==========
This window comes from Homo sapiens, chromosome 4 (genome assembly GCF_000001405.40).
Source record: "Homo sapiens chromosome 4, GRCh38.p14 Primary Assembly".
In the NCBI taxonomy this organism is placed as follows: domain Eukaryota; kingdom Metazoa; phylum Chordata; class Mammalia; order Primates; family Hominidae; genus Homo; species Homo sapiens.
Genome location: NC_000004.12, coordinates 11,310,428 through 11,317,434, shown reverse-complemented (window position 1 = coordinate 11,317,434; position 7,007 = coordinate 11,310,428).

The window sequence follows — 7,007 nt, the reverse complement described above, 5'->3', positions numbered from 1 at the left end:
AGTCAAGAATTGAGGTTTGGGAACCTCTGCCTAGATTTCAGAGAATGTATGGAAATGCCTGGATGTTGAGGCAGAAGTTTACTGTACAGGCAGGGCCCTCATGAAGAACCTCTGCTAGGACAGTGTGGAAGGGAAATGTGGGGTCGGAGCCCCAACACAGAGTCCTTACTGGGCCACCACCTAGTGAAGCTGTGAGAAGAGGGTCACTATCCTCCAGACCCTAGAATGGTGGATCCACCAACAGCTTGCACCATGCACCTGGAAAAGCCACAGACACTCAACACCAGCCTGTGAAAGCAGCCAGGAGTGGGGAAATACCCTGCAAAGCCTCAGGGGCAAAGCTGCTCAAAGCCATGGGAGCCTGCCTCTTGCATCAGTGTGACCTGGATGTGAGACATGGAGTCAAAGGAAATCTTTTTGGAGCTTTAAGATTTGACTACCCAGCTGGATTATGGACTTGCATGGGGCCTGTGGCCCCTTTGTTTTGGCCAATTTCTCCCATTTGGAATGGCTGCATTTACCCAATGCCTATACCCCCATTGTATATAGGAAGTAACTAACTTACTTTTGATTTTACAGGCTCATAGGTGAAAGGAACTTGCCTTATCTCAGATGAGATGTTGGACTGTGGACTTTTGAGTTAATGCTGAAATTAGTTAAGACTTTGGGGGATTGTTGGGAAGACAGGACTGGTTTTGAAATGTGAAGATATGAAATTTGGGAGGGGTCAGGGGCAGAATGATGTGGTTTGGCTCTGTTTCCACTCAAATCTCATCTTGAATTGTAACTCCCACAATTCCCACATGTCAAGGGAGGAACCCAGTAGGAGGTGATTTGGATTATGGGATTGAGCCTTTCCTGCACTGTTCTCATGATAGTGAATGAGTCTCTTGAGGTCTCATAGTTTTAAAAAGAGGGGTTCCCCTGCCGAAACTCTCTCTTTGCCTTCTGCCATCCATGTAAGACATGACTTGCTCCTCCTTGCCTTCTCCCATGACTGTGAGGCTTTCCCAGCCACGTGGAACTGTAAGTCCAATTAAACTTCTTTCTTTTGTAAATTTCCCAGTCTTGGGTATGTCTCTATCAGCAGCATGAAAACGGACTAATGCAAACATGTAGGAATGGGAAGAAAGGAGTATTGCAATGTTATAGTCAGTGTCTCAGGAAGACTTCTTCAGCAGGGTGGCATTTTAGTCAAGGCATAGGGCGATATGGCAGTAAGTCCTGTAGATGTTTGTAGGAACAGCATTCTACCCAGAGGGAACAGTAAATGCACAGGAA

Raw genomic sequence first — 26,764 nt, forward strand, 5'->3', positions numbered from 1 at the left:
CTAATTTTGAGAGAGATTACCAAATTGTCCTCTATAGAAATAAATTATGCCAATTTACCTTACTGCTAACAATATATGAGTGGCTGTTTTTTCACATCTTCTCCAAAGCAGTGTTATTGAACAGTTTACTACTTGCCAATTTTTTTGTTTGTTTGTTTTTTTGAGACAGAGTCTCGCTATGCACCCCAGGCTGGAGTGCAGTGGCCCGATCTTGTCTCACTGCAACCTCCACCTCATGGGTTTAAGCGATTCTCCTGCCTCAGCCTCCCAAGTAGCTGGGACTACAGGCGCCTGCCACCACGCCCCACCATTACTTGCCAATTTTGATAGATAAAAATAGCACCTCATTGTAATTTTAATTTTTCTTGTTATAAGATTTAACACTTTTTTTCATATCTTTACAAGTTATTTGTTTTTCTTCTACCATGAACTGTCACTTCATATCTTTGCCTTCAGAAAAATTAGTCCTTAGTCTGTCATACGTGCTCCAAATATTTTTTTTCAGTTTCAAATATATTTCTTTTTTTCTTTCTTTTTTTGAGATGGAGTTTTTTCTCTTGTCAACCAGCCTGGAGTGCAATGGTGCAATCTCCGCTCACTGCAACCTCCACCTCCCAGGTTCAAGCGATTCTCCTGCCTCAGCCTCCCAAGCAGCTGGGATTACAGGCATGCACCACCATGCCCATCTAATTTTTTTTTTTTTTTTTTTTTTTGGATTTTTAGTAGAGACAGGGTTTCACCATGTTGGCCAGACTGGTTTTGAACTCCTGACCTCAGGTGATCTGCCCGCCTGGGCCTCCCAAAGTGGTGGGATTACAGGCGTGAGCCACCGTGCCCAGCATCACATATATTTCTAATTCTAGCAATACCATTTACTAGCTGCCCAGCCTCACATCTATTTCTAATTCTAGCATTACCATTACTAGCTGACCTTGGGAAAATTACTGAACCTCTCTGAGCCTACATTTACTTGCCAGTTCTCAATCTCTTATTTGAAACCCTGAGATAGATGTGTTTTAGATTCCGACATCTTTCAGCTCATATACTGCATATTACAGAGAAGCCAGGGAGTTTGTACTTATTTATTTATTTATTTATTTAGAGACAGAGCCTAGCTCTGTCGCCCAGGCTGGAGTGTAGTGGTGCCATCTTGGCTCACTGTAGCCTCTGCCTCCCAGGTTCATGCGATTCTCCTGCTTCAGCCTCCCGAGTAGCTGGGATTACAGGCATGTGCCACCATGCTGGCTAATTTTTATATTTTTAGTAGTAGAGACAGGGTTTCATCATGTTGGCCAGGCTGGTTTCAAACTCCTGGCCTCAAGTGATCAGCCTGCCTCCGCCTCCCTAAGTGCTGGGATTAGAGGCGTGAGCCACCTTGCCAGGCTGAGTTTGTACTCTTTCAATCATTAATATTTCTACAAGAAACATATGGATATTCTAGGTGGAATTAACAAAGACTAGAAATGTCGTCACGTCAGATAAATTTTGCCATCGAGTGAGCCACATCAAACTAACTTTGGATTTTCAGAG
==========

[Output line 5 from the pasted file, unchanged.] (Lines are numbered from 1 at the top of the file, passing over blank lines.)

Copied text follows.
The window sequence follows — 7,007 nt, the reverse complement described above, 5'->3', positions numbered from 1 at the left end: